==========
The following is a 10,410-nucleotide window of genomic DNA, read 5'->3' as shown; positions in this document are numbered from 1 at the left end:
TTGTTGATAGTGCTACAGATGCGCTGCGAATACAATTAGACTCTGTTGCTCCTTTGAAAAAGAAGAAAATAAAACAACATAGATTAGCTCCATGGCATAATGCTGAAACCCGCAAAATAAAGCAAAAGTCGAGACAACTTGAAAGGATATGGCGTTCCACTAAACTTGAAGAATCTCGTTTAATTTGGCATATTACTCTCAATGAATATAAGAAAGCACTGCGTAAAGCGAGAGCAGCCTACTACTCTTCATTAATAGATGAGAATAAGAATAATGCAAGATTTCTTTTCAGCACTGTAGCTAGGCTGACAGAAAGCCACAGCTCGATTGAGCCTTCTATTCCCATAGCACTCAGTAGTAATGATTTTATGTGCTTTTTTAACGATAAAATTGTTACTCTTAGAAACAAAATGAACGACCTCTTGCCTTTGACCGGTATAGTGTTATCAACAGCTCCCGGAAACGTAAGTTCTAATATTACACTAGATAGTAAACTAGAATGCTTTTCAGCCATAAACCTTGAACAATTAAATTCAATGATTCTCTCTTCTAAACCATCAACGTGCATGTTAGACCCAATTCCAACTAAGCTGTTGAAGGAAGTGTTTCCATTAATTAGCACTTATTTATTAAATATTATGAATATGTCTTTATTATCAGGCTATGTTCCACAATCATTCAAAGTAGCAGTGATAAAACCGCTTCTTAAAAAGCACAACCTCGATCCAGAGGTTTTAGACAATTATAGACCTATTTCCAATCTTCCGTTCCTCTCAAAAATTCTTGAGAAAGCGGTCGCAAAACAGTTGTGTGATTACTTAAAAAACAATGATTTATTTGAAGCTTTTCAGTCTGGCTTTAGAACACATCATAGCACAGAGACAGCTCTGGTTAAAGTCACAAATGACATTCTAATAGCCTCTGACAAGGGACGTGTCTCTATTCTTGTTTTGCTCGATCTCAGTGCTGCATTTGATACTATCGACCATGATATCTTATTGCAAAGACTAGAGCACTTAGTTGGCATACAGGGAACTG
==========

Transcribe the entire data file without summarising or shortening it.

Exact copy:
The following is a 10,410-nucleotide window of genomic DNA, read 5'->3' as shown; positions in this document are numbered from 1 at the left end:
TTGTTGATAGTGCTACAGATGCGCTGCGAATACAATTAGACTCTGTTGCTCCTTTGAAAAAGAAGAAAATAAAACAACATAGATTAGCTCCATGGCATAATGCTGAAACCCGCAAAATAAAGCAAAAGTCGAGACAACTTGAAAGGATATGGCGTTCCACTAAACTTGAAGAATCTCGTTTAATTTGGCATATTACTCTCAATGAATATAAGAAAGCACTGCGTAAAGCGAGAGCAGCCTACTACTCTTCATTAATAGATGAGAATAAGAATAATGCAAGATTTCTTTTCAGCACTGTAGCTAGGCTGACAGAAAGCCACAGCTCGATTGAGCCTTCTATTCCCATAGCACTCAGTAGTAATGATTTTATGTGCTTTTTTAACGATAAAATTGTTACTCTTAGAAACAAAATGAACGACCTCTTGCCTTTGACCGGTATAGTGTTATCAACAGCTCCCGGAAACGTAAGTTCTAATATTACACTAGATAGTAAACTAGAATGCTTTTCAGCCATAAACCTTGAACAATTAAATTCAATGATTCTCTCTTCTAAACCATCAACGTGCATGTTAGACCCAATTCCAACTAAGCTGTTGAAGGAAGTGTTTCCATTAATTAGCACTTATTTATTAAATATTATGAATATGTCTTTATTATCAGGCTATGTTCCACAATCATTCAAAGTAGCAGTGATAAAACCGCTTCTTAAAAAGCACAACCTCGATCCAGAGGTTTTAGACAATTATAGACCTATTTCCAATCTTCCGTTCCTCTCAAAAATTCTTGAGAAAGCGGTCGCAAAACAGTTGTGTGATTACTTAAAAAACAATGATTTATTTGAAGCTTTTCAGTCTGGCTTTAGAACACATCATAGCACAGAGACAGCTCTGGTTAAAGTCACAAATGACATTCTAATAGCCTCTGACAAGGGACGTGTCTCTATTCTTGTTTTGCTCGATCTCAGTGCTGCATTTGATACTATCGACCATGATATCTTATTGCAAAGACTAGAGCACTTAGTTGGCATACAGGGAACTG